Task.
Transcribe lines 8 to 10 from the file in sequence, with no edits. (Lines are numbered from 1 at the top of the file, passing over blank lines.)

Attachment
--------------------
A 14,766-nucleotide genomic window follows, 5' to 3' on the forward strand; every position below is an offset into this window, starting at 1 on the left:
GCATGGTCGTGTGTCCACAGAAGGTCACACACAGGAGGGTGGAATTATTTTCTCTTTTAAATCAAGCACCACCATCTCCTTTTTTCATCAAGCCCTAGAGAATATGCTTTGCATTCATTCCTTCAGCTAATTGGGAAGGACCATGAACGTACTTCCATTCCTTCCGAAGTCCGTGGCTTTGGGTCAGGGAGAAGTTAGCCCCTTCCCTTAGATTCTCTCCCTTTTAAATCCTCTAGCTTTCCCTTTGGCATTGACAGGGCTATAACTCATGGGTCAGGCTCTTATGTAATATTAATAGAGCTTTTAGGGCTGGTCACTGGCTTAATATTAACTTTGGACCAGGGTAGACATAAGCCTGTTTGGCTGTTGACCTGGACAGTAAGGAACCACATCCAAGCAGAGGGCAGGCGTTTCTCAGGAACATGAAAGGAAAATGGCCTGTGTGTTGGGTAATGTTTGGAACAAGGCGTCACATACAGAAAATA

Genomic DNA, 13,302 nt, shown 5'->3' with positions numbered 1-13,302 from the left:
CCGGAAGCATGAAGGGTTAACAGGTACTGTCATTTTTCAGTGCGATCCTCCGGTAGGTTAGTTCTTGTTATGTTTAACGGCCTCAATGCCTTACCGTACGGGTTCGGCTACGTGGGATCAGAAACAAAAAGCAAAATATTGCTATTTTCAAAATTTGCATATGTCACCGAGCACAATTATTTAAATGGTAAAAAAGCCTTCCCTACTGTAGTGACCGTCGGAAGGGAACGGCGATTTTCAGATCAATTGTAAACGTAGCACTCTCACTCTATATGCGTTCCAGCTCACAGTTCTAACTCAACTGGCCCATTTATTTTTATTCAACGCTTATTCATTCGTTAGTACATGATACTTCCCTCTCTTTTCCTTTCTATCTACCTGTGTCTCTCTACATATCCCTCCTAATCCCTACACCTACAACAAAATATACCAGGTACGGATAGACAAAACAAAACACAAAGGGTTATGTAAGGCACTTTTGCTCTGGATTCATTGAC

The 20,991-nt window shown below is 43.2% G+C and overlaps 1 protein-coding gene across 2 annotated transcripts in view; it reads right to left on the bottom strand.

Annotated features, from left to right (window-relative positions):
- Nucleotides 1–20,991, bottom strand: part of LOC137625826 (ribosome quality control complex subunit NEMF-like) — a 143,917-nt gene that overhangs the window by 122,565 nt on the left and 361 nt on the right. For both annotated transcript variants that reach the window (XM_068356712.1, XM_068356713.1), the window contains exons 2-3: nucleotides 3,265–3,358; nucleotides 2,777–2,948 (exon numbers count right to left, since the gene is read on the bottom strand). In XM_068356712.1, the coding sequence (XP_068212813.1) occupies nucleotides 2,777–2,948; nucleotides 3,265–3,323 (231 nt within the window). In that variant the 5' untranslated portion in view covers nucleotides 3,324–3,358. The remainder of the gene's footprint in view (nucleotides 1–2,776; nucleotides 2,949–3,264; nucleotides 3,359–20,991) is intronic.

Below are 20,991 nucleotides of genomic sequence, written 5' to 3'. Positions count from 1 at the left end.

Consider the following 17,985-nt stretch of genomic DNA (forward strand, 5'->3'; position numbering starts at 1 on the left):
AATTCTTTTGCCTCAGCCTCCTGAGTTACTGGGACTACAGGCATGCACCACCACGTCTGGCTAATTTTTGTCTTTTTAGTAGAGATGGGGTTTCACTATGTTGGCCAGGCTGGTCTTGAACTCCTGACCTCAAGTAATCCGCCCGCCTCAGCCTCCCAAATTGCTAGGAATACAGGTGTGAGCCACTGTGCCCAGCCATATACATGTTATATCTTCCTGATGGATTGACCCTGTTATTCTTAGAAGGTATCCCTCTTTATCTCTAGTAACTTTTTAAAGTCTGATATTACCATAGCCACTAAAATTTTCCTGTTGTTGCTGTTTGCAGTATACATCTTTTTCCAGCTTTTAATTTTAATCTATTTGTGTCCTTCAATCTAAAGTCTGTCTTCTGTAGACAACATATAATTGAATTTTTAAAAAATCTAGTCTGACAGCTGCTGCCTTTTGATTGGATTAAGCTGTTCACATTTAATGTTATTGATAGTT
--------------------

Below are 20,991 nucleotides of genomic sequence, written 5' to 3'. Positions count from 1 at the left end.

Consider the following 17,985-nt stretch of genomic DNA (forward strand, 5'->3'; position numbering starts at 1 on the left):
AATTCTTTTGCCTCAGCCTCCTGAGTTACTGGGACTACAGGCATGCACCACCACGTCTGGCTAATTTTTGTCTTTTTAGTAGAGATGGGGTTTCACTATGTTGGCCAGGCTGGTCTTGAACTCCTGACCTCAAGTAATCCGCCCGCCTCAGCCTCCCAAATTGCTAGGAATACAGGTGTGAGCCACTGTGCCCAGCCATATACATGTTATATCTTCCTGATGGATTGACCCTGTTATTCTTAGAAGGTATCCCTCTTTATCTCTAGTAACTTTTTAAAGTCTGATATTACCATAGCCACTAAAATTTTCCTGTTGTTGCTGTTTGCAGTATACATCTTTTTCCAGCTTTTAATTTTAATCTATTTGTGTCCTTCAATCTAAAGTCTGTCTTCTGTAGACAACATATAATTGAATTTTTAAAAAATCTAGTCTGACAGCTGCTGCCTTTTGATTGGATTAAGCTGTTCACATTTAATGTTATTGATAGTT